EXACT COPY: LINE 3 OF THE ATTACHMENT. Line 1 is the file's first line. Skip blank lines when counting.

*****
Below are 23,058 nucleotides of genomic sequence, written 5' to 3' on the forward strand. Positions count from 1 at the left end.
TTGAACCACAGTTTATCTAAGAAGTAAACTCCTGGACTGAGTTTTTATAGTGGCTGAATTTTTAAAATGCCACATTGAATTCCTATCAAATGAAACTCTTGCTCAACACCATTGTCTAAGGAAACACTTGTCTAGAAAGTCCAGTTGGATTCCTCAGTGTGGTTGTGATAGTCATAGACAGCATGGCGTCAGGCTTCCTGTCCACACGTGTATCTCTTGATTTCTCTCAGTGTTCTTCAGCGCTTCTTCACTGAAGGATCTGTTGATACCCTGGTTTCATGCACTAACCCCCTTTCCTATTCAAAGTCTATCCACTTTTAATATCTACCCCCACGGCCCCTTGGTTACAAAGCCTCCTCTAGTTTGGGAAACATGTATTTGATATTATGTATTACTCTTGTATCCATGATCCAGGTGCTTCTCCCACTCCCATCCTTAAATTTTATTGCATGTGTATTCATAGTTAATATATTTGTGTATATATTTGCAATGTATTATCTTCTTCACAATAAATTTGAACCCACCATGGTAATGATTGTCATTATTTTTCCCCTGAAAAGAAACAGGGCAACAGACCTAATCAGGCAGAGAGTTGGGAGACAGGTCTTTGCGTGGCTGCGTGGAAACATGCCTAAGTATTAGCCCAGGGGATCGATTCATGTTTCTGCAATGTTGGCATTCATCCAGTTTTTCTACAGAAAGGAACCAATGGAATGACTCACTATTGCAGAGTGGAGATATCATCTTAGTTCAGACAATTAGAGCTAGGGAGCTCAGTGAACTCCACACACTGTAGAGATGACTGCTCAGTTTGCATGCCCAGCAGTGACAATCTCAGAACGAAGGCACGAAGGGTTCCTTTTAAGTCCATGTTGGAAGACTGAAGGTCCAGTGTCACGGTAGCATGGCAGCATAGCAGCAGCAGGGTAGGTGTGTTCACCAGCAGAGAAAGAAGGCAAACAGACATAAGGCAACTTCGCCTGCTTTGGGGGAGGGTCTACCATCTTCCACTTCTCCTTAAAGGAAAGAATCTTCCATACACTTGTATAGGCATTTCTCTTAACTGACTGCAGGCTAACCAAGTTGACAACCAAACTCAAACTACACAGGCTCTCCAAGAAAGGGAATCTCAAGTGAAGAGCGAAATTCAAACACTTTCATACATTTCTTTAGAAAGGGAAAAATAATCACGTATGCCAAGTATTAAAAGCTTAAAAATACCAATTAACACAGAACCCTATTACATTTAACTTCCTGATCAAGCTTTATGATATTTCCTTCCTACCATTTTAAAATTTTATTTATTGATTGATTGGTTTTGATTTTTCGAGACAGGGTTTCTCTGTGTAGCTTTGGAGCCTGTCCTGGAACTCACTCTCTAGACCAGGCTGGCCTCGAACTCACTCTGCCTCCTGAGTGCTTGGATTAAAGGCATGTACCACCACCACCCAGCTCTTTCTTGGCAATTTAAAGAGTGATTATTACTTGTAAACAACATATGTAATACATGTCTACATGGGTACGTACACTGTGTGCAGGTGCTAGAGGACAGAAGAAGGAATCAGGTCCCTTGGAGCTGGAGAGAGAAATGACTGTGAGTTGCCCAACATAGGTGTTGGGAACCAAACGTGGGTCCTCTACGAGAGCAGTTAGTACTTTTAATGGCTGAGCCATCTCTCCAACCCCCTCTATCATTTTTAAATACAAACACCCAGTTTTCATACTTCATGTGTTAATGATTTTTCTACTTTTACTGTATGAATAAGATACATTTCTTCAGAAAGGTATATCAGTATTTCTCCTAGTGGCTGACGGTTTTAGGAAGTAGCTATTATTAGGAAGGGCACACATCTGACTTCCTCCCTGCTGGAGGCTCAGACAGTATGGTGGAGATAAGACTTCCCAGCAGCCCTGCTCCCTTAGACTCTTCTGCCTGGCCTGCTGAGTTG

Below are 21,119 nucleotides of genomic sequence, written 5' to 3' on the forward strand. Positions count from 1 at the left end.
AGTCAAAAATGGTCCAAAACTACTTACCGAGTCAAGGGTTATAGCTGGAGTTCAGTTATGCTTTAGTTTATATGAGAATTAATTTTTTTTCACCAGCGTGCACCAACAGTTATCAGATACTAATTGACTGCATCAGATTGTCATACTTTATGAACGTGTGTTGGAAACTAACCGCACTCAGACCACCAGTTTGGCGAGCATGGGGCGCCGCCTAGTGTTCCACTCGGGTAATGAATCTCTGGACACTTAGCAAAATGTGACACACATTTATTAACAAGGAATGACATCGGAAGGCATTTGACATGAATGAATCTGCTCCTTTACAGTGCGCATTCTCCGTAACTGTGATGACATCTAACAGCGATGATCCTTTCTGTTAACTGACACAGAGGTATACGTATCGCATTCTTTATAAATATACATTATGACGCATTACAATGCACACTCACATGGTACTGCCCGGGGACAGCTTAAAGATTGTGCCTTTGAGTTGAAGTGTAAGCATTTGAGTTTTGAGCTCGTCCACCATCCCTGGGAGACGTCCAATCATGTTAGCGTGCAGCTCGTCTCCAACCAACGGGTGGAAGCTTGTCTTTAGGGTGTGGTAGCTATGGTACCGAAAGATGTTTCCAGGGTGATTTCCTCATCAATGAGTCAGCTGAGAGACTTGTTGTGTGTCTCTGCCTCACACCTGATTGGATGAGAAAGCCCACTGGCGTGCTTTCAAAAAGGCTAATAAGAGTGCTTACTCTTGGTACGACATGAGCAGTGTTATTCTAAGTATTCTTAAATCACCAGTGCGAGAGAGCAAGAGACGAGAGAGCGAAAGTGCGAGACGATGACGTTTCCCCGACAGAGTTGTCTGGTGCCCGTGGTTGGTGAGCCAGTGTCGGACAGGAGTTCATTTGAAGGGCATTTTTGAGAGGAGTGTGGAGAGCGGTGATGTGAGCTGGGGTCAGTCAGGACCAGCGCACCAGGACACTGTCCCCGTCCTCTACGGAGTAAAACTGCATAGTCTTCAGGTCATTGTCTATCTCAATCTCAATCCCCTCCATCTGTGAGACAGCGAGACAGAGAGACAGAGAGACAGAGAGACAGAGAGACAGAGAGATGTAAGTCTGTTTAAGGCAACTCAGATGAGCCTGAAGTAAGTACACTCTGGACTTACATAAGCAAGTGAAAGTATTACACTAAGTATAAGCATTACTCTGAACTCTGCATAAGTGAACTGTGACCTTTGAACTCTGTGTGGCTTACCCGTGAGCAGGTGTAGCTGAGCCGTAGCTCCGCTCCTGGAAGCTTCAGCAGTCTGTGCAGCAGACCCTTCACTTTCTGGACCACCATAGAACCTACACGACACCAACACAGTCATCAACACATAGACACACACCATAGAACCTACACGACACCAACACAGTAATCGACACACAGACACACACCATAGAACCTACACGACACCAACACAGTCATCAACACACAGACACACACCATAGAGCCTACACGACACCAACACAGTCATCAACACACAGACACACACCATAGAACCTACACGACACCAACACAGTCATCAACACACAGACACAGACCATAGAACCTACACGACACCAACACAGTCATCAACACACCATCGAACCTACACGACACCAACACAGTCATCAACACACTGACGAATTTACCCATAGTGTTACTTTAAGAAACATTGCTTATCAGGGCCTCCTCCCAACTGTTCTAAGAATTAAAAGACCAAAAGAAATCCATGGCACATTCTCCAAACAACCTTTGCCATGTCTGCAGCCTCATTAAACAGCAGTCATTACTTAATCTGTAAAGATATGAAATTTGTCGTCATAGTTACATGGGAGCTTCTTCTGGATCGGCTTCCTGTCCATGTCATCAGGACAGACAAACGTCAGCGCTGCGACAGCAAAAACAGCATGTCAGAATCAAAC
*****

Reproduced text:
Below are 21,119 nucleotides of genomic sequence, written 5' to 3' on the forward strand. Positions count from 1 at the left end.